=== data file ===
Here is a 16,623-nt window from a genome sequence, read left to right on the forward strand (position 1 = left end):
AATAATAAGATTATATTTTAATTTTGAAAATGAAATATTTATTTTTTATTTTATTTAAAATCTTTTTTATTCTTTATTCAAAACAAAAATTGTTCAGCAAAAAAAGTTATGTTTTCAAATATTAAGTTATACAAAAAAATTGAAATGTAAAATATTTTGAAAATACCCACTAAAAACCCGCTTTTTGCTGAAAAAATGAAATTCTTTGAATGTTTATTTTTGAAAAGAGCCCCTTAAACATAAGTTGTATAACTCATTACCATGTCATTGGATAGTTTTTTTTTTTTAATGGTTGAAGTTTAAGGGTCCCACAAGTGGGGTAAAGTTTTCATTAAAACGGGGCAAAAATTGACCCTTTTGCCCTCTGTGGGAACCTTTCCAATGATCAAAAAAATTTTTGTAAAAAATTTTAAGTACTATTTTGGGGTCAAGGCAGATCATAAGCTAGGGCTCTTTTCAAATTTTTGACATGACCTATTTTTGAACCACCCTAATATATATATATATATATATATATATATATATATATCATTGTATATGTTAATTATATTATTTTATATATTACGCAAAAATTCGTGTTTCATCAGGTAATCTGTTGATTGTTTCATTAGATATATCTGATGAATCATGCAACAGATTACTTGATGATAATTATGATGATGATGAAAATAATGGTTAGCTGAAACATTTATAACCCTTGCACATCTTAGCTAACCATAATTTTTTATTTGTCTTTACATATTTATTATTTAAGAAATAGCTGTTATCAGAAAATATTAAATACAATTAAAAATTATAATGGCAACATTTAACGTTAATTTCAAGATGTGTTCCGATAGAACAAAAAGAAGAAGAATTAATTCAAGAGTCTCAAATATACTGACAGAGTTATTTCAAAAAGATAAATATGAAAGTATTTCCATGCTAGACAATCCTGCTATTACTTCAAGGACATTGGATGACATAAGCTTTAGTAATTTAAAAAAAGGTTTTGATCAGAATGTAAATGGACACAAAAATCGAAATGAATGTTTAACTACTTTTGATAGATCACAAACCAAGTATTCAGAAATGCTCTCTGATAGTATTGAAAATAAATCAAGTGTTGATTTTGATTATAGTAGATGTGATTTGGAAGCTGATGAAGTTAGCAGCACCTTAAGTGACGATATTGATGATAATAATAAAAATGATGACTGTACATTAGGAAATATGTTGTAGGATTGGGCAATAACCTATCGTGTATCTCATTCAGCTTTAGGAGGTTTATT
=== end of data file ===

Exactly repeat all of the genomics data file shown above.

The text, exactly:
Here is a 16,623-nt window from a genome sequence, read left to right on the forward strand (position 1 = left end):
AATAATAAGATTATATTTTAATTTTGAAAATGAAATATTTATTTTTTATTTTATTTAAAATCTTTTTTATTCTTTATTCAAAACAAAAATTGTTCAGCAAAAAAAGTTATGTTTTCAAATATTAAGTTATACAAAAAAATTGAAATGTAAAATATTTTGAAAATACCCACTAAAAACCCGCTTTTTGCTGAAAAAATGAAATTCTTTGAATGTTTATTTTTGAAAAGAGCCCCTTAAACATAAGTTGTATAACTCATTACCATGTCATTGGATAGTTTTTTTTTTTTAATGGTTGAAGTTTAAGGGTCCCACAAGTGGGGTAAAGTTTTCATTAAAACGGGGCAAAAATTGACCCTTTTGCCCTCTGTGGGAACCTTTCCAATGATCAAAAAAATTTTTGTAAAAAATTTTAAGTACTATTTTGGGGTCAAGGCAGATCATAAGCTAGGGCTCTTTTCAAATTTTTGACATGACCTATTTTTGAACCACCCTAATATATATATATATATATATATATATATATATATATCATTGTATATGTTAATTATATTATTTTATATATTACGCAAAAATTCGTGTTTCATCAGGTAATCTGTTGATTGTTTCATTAGATATATCTGATGAATCATGCAACAGATTACTTGATGATAATTATGATGATGATGAAAATAATGGTTAGCTGAAACATTTATAACCCTTGCACATCTTAGCTAACCATAATTTTTTATTTGTCTTTACATATTTATTATTTAAGAAATAGCTGTTATCAGAAAATATTAAATACAATTAAAAATTATAATGGCAACATTTAACGTTAATTTCAAGATGTGTTCCGATAGAACAAAAAGAAGAAGAATTAATTCAAGAGTCTCAAATATACTGACAGAGTTATTTCAAAAAGATAAATATGAAAGTATTTCCATGCTAGACAATCCTGCTATTACTTCAAGGACATTGGATGACATAAGCTTTAGTAATTTAAAAAAAGGTTTTGATCAGAATGTAAATGGACACAAAAATCGAAATGAATGTTTAACTACTTTTGATAGATCACAAACCAAGTATTCAGAAATGCTCTCTGATAGTATTGAAAATAAATCAAGTGTTGATTTTGATTATAGTAGATGTGATTTGGAAGCTGATGAAGTTAGCAGCACCTTAAGTGACGATATTGATGATAATAATAAAAATGATGACTGTACATTAGGAAATATGTTGTAGGATTGGGCAATAACCTATCGTGTATCTCATTCAGCTTTAGGAGGTTTATT